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PostSubject: Re: The dollar is dead: long live the ?   Tue Mar 18, 2008 9:01 pm

Cactus. The mantra is that Ireland could not survive outside the EU. Well how do countries with less advantages than Ireland survive. The country is going down the tubes not only economically but everyother way as well. Now it will have to pay in to keep a vast buerocracy fed in Europe. Get out now and try to revive agriculture and tourism which I understand to be dead. Wind power and brain industry is the way to go. But most importantly if the country does not control the value of it's own currency it will be priced out as is now happening with the Euro. Ireland is going down the tubes. I am in Massachusetts and who from here is going to visit Ireland with the Euro at 160 and rising and transport costs the way they are.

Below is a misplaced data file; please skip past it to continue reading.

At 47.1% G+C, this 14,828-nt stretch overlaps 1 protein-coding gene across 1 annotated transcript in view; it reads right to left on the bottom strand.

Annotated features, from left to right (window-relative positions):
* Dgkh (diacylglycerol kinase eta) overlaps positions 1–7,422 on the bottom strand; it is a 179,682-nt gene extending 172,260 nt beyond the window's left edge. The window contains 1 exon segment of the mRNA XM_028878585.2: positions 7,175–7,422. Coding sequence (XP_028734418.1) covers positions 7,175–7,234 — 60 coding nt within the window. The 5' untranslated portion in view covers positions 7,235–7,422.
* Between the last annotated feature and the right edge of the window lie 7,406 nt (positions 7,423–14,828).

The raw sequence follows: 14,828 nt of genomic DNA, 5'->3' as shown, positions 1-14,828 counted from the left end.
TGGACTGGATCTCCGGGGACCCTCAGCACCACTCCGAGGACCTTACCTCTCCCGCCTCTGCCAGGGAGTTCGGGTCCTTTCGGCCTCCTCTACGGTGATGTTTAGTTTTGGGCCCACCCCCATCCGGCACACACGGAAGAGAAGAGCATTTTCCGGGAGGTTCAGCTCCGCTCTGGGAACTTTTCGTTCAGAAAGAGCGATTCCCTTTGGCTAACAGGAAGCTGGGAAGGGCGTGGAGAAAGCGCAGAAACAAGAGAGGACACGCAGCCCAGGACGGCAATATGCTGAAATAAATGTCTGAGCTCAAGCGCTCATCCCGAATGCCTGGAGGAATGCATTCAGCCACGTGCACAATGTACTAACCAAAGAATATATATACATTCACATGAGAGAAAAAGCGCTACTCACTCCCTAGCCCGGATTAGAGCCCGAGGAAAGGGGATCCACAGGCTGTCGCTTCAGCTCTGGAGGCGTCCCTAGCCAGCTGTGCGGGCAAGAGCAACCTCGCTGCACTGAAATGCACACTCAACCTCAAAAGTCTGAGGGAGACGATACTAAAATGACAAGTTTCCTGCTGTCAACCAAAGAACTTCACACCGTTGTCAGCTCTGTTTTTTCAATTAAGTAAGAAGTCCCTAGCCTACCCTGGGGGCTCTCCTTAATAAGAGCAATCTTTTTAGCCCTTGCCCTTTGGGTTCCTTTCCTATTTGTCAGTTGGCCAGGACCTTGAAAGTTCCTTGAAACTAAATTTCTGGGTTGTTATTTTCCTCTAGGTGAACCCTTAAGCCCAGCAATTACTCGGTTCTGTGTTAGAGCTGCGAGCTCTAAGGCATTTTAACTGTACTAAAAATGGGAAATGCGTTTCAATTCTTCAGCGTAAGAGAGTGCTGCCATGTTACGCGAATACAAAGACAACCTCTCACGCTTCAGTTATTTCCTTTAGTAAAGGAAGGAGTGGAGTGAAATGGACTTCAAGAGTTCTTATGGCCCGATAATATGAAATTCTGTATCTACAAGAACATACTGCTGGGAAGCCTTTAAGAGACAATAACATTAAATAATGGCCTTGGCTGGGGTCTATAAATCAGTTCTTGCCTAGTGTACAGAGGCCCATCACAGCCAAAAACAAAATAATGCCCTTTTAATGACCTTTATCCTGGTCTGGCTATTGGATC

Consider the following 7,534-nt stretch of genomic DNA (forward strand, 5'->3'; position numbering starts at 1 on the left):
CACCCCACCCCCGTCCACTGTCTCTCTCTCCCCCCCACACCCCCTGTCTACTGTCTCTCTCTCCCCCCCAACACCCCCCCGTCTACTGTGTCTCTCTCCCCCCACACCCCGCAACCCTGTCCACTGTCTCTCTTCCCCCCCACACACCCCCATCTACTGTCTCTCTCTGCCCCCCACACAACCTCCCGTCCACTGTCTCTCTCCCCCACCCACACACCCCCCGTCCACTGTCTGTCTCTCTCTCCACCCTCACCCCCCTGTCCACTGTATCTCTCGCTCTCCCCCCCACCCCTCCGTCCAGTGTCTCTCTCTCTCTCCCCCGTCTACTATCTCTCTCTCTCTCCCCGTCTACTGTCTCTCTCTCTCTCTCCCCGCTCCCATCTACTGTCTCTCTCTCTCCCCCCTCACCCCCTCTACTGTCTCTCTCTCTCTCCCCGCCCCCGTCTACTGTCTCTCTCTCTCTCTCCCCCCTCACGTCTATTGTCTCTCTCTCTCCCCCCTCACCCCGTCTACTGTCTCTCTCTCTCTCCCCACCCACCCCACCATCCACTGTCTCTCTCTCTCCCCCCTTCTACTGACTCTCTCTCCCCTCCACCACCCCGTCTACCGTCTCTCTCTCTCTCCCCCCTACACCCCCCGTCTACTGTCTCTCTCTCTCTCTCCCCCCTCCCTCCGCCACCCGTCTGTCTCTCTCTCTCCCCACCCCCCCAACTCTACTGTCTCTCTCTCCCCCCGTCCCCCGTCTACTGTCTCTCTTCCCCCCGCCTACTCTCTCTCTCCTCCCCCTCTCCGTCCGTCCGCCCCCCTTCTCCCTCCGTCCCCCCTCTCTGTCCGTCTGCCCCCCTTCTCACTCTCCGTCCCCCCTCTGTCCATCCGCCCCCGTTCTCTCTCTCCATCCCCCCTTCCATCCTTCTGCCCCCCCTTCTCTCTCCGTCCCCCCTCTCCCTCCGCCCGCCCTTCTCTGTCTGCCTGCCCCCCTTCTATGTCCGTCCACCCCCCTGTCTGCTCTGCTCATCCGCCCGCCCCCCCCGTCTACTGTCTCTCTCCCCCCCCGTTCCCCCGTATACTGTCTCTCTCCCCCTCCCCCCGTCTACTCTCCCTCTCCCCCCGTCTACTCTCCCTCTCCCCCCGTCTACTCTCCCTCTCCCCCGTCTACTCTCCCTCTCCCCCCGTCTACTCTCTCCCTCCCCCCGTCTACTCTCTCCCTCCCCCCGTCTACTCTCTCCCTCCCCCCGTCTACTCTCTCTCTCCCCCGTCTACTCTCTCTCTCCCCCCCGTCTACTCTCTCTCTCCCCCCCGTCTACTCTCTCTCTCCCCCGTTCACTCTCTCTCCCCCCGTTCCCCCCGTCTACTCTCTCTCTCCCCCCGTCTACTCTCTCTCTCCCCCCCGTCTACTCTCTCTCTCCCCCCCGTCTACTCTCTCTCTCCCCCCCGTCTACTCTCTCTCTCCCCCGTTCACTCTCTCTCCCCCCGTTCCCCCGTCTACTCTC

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PostSubject: Re: The dollar is dead: long live the ?   Tue Mar 18, 2008 9:07 pm

This is what all the bigshots are saying - doesnt sound pretty

http://www.independent.co.uk/news/business/analysis-and-features/the-financial-crisis-how-bad-is-it-797119.html

Quote :
The financial crisis: How bad is it?





As the global markets reel
from one calamity after another, nobody can be sure when the turmoil
will end. Leading figures from the worlds of finance and economics
offer their analysis of the deepening crisis






Tuesday, 18 March 2008




Alan Greenspan, former chairman, US federal reserve

"Particularly hard hit will be much of today's financial risk-valuation
system. It will eventually fail and a disturbing reality will be laid bare
... It is important, indeed crucial, that any reforms in ... the structure
of markets and regulation do not inhibit our ... safeguards against
cumulative economic failure: market flexibility and open competition."

Robert Rubin, Former US Treasury Secretary